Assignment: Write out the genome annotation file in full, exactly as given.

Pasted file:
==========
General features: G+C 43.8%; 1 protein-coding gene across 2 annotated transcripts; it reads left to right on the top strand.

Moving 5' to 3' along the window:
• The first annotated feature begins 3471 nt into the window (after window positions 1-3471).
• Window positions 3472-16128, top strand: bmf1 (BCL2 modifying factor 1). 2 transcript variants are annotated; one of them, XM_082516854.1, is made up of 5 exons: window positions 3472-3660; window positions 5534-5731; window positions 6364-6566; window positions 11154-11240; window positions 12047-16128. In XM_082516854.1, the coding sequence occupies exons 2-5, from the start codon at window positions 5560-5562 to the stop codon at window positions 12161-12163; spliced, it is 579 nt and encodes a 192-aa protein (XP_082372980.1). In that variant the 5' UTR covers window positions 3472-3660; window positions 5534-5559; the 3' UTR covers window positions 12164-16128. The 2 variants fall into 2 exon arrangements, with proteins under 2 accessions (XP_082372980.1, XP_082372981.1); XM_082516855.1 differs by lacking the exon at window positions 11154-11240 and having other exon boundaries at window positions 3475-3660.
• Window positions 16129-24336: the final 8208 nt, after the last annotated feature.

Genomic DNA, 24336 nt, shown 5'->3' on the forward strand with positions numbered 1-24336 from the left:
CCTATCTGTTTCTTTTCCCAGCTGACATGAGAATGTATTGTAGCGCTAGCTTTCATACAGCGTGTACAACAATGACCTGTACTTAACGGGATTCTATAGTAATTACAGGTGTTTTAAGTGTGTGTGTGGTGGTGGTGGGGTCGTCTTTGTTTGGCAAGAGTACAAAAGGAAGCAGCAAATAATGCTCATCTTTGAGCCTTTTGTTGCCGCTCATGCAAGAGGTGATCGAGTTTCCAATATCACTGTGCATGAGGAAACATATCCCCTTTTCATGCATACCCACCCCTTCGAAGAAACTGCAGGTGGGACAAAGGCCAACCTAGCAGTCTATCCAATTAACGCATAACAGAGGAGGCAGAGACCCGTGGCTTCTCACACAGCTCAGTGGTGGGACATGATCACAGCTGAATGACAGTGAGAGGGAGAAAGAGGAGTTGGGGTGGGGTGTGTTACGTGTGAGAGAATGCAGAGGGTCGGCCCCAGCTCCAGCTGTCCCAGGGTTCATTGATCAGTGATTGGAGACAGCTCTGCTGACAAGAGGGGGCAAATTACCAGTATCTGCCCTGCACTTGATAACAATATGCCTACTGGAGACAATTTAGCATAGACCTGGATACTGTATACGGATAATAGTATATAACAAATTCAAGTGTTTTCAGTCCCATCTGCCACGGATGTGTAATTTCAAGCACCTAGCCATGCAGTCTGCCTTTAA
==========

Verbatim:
General features: G+C 43.8%; 1 protein-coding gene across 2 annotated transcripts; it reads left to right on the top strand.

Moving 5' to 3' along the window:
• The first annotated feature begins 3471 nt into the window (after window positions 1-3471).
• Window positions 3472-16128, top strand: bmf1 (BCL2 modifying factor 1). 2 transcript variants are annotated; one of them, XM_082516854.1, is made up of 5 exons: window positions 3472-3660; window positions 5534-5731; window positions 6364-6566; window positions 11154-11240; window positions 12047-16128. In XM_082516854.1, the coding sequence occupies exons 2-5, from the start codon at window positions 5560-5562 to the stop codon at window positions 12161-12163; spliced, it is 579 nt and encodes a 192-aa protein (XP_082372980.1). In that variant the 5' UTR covers window positions 3472-3660; window positions 5534-5559; the 3' UTR covers window positions 12164-16128. The 2 variants fall into 2 exon arrangements, with proteins under 2 accessions (XP_082372980.1, XP_082372981.1); XM_082516855.1 differs by lacking the exon at window positions 11154-11240 and having other exon boundaries at window positions 3475-3660.
• Window positions 16129-24336: the final 8208 nt, after the last annotated feature.

Genomic DNA, 24336 nt, shown 5'->3' on the forward strand with positions numbered 1-24336 from the left:
CCTATCTGTTTCTTTTCCCAGCTGACATGAGAATGTATTGTAGCGCTAGCTTTCATACAGCGTGTACAACAATGACCTGTACTTAACGGGATTCTATAGTAATTACAGGTGTTTTAAGTGTGTGTGTGGTGGTGGTGGGGTCGTCTTTGTTTGGCAAGAGTACAAAAGGAAGCAGCAAATAATGCTCATCTTTGAGCCTTTTGTTGCCGCTCATGCAAGAGGTGATCGAGTTTCCAATATCACTGTGCATGAGGAAACATATCCCCTTTTCATGCATACCCACCCCTTCGAAGAAACTGCAGGTGGGACAAAGGCCAACCTAGCAGTCTATCCAATTAACGCATAACAGAGGAGGCAGAGACCCGTGGCTTCTCACACAGCTCAGTGGTGGGACATGATCACAGCTGAATGACAGTGAGAGGGAGAAAGAGGAGTTGGGGTGGGGTGTGTTACGTGTGAGAGAATGCAGAGGGTCGGCCCCAGCTCCAGCTGTCCCAGGGTTCATTGATCAGTGATTGGAGACAGCTCTGCTGACAAGAGGGGGCAAATTACCAGTATCTGCCCTGCACTTGATAACAATATGCCTACTGGAGACAATTTAGCATAGACCTGGATACTGTATACGGATAATAGTATATAACAAATTCAAGTGTTTTCAGTCCCATCTGCCACGGATGTGTAATTTCAAGCACCTAGCCATGCAGTCTGCCTTTAA